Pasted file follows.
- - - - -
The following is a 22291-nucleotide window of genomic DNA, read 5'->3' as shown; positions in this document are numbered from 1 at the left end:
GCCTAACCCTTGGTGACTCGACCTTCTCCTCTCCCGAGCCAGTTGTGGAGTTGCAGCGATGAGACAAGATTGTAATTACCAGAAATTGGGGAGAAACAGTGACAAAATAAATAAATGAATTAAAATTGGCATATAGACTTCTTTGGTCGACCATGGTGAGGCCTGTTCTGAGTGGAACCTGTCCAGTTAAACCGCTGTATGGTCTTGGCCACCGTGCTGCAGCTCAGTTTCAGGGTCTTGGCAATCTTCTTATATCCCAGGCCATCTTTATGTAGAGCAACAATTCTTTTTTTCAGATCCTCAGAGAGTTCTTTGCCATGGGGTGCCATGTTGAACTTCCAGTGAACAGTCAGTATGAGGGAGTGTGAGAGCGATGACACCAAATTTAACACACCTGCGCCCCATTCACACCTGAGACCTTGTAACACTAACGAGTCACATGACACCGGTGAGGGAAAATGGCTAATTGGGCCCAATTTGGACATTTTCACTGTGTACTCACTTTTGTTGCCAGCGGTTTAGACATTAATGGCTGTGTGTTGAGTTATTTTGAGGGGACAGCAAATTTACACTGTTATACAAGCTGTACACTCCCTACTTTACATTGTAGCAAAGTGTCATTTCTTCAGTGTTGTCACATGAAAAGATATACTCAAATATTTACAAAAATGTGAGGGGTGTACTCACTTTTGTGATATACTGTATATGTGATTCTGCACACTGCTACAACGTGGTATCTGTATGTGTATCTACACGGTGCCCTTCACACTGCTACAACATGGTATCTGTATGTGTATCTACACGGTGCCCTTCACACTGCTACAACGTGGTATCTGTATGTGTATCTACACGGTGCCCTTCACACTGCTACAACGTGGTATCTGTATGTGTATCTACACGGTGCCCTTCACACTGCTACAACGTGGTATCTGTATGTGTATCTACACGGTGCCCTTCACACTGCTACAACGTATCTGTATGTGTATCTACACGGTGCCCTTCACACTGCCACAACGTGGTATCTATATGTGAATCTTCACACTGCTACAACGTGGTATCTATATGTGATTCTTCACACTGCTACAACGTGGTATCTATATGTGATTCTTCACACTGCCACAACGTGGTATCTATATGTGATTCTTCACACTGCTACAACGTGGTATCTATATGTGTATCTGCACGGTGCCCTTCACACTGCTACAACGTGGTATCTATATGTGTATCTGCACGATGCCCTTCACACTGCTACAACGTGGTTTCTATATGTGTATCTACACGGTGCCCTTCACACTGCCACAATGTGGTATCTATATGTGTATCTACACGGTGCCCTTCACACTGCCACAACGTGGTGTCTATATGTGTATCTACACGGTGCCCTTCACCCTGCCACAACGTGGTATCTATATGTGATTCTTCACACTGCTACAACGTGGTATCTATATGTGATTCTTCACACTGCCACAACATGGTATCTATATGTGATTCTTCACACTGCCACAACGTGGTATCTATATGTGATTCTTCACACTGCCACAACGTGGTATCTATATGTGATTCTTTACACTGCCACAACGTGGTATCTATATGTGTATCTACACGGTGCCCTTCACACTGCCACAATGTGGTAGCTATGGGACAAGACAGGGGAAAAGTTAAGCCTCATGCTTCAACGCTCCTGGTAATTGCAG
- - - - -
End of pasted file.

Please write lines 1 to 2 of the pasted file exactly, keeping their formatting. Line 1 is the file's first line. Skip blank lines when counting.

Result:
The following is a 22291-nucleotide window of genomic DNA, read 5'->3' as shown; positions in this document are numbered from 1 at the left end:
GCCTAACCCTTGGTGACTCGACCTTCTCCTCTCCCGAGCCAGTTGTGGAGTTGCAGCGATGAGACAAGATTGTAATTACCAGAAATTGGGGAGAAACAGTGACAAAATAAATAAATGAATTAAAATTGGCATATAGACTTCTTTGGTCGACCATGGTGAGGCCTGTTCTGAGTGGAACCTGTCCAGTTAAACCGCTGTATGGTCTTGGCCACCGTGCTGCAGCTCAGTTTCAGGGTCTTGGCAATCTTCTTATATCCCAGGCCATCTTTATGTAGAGCAACAATTCTTTTTTTCAGATCCTCAGAGAGTTCTTTGCCATGGGGTGCCATGTTGAACTTCCAGTGAACAGTCAGTATGAGGGAGTGTGAGAGCGATGACACCAAATTTAACACACCTGCGCCCCATTCACACCTGAGACCTTGTAACACTAACGAGTCACATGACACCGGTGAGGGAAAATGGCTAATTGGGCCCAATTTGGACATTTTCACTGTGTACTCACTTTTGTTGCCAGCGGTTTAGACATTAATGGCTGTGTGTTGAGTTATTTTGAGGGGACAGCAAATTTACACTGTTATACAAGCTGTACACTCCCTACTTTACATTGTAGCAAAGTGTCATTTCTTCAGTGTTGTCACATGAAAAGATATACTCAAATATTTACAAAAATGTGAGGGGTGTACTCACTTTTGTGATATACTGTATATGTGATTCTGCACACTGCTACAACGTGGTATCTGTATGTGTATCTACACGGTGCCCTTCACACTGCTACAACATGGTATCTGTATGTGTATCTACACGGTGCCCTTCACACTGCTACAACGTGGTATCTGTATGTGTATCTACACGGTGCCCTTCACACTGCTACAACGTGGTATCTGTATGTGTATCTACACGGTGCCCTTCACACTGCTACAACGTGGTATCTGTATGTGTATCTACACGGTGCCCTTCACACTGCTACAACGTATCTGTATGTGTATCTACACGGTGCCCTTCACACTGCCACAACGTGGTATCTATATGTGAATCTTCACACTGCTACAACGTGGTATCTATATGTGATTCTTCACACTGCTACAACGTGGTATCTATATGTGATTCTTCACACTGCCACAACGTGGTATCTATATGTGATTCTTCACACTGCTACAACGTGGTATCTATATGTGTATCTGCACGGTGCCCTTCACACTGCTACAACGTGGTATCTATATGTGTATCTGCACGATGCCCTTCACACTGCTACAACGTGGTTTCTATATGTGTATCTACACGGTGCCCTTCACACTGCCACAATGTGGTATCTATATGTGTATCTACACGGTGCCCTTCACACTGCCACAACGTGGTGTCTATATGTGTATCTACACGGTGCCCTTCACCCTGCCACAACGTGGTATCTATATGTGATTCTTCACACTGCTACAACGTGGTATCTATATGTGATTCTTCACACTGCCACAACATGGTATCTATATGTGATTCTTCACACTGCCACAACGTGGTATCTATATGTGATTCTTCACACTGCCACAACGTGGTATCTATATGTGATTCTTTACACTGCCACAACGTGGTATCTATATGTGTATCTACACGGTGCCCTTCACACTGCCACAATGTGGTAGCTATGGGACAAGACAGGGGAAAAGTTAAGCCTCATGCTTCAACGCTCCTGGTAATTGCAG